There’s more . A few days after the note I sorted out a load of English resources I had accumulated to hand back. I sent a message down to the teacher to give me a shout the next time she was on the wing, so I could hand the resources back. Two days later I was having a targeted search by the dedicated Search Team( DST ). This turned an already stressful situation into one that was off the scale, It’s little wonder I had my heart attack a few short weeks later.
Their search was over 2 days and I had to move to another wing overnight. They removed one of my journals and 3 inconsequential, non personal, work related pieces of paperwork the teacher had written. All were returned some time later.
So what were they looking for? One of the Education managers told me, “ If there is even a whiff of a relationship, they have to investigate.” A relationship?! Whilst I’m terribly flattered that Security might think that this myopic and balding, middle – aged man could possibly be of romantic interest to someone who is a fraction of his age, this clearly was not the case – as their search demonstrated.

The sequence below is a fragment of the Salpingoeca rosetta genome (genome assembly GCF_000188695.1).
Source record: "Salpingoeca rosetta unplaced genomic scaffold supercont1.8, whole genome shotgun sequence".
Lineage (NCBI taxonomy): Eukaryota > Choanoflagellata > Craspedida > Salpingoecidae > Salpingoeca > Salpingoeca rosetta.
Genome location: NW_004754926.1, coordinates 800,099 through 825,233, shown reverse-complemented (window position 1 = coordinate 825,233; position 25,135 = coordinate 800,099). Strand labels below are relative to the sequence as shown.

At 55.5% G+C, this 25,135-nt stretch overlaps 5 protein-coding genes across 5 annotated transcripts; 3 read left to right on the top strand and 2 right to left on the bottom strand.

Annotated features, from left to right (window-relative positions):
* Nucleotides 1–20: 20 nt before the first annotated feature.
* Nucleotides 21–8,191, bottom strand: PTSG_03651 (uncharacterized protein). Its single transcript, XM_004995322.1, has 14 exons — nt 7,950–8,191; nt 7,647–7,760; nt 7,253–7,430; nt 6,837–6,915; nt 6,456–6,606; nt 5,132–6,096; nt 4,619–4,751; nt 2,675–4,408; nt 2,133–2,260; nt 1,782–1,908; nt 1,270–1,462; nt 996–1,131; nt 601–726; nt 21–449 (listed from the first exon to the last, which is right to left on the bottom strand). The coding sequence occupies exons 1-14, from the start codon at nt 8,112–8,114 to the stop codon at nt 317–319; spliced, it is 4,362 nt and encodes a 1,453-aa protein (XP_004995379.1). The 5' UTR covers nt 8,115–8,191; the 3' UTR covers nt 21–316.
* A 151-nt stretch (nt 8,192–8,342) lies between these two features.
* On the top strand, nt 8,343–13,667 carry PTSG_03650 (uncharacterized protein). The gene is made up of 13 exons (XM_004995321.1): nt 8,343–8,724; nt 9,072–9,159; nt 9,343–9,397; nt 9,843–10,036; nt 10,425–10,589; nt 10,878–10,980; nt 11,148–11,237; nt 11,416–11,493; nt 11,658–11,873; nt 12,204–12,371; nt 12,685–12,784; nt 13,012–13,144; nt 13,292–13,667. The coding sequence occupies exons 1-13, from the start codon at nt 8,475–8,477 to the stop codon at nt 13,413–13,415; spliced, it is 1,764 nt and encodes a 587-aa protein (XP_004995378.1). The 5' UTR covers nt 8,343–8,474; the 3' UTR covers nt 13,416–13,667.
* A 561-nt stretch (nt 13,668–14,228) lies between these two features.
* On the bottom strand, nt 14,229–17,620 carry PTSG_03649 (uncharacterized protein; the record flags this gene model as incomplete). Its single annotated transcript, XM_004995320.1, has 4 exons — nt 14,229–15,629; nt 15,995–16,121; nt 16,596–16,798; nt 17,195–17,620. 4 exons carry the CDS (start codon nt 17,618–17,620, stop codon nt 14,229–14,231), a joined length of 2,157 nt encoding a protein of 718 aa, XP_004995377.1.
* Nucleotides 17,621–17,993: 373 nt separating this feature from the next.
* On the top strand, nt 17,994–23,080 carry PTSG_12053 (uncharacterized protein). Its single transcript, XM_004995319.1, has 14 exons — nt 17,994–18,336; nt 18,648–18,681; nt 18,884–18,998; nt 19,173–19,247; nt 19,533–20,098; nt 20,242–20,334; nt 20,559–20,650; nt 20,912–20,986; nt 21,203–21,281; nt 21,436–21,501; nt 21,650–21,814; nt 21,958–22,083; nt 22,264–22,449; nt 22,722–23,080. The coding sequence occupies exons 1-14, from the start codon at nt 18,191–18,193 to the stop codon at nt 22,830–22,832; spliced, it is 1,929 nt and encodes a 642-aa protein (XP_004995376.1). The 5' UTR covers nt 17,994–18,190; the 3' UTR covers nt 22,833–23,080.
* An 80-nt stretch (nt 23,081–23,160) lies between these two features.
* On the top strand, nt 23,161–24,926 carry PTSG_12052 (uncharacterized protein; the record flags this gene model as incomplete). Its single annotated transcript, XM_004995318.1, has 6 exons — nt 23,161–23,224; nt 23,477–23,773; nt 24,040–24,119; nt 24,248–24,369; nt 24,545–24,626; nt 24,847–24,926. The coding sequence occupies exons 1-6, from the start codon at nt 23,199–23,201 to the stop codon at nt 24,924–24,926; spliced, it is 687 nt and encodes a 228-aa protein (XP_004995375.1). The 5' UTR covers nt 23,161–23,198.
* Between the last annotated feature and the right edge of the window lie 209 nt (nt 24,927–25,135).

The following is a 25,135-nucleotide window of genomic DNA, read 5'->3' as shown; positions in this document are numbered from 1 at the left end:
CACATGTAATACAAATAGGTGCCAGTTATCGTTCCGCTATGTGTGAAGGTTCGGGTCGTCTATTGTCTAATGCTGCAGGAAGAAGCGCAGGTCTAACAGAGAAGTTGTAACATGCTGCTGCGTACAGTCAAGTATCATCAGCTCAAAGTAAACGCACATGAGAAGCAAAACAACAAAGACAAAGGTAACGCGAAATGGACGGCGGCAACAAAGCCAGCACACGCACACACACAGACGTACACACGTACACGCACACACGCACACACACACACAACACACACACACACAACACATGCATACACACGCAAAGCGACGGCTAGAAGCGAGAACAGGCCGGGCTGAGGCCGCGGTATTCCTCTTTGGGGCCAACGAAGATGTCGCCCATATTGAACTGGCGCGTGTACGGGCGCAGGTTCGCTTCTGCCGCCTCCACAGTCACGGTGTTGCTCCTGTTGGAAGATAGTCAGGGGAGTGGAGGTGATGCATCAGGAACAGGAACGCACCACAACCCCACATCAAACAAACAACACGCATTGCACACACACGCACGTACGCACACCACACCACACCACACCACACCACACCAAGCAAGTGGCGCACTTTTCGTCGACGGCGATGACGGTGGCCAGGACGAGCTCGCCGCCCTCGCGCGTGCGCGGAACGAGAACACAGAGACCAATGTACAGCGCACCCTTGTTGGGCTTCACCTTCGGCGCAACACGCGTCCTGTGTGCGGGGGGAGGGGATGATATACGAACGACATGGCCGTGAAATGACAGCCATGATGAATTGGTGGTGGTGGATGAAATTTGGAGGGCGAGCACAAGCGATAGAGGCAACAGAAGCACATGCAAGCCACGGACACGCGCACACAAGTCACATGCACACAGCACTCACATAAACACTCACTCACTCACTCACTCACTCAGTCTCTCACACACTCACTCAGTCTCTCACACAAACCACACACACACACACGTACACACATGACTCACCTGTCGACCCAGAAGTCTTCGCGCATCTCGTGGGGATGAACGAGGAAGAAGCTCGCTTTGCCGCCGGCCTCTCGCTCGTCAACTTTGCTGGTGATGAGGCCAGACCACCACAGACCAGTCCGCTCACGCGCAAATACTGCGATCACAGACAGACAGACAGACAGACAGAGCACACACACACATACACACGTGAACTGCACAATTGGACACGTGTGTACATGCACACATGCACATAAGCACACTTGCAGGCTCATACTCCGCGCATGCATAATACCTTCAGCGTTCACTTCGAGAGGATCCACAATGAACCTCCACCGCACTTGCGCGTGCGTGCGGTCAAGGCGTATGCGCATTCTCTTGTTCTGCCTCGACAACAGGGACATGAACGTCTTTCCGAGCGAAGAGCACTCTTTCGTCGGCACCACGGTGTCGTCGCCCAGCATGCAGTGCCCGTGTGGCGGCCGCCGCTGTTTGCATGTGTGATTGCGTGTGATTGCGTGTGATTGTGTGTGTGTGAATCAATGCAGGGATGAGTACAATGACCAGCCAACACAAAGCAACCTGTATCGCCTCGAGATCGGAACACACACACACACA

The Inspector of Prison s’ Report on an unannounced inspection of HMP Wakefield 30th June – 11th July 2014 stated:
“1.3[…] Sophisticated intelligence-based risk management systems were effective […]”
“1.41[…] We saw little evidence of the prison being risk averse in allocation activity spaces […]
Typically, there has been no due diligence shown by Security. Not once have they spoken to me about their “ concerns “. the bottom line is they got it wrong. You may think, not unreasonably, that after their misguided investigation a line would be drawn under these “ concerns “ and I would be free to return to my job as the Education Mentor on the English Class. Not only has that not happened, I’ve now been lumbered with this wildly inaccurate and fanciful label of “ high – risk to females “. It is difficult to determine whether this is purely down to incompetence or there is some nefarious agenda at play.
Whilst this label will undoubtfully extinguish any prospect of progression to release my main concern is that this may be used to damage my chances of a successful appeal.
Some prisoners say that “ prison is easy “ – not in my experience.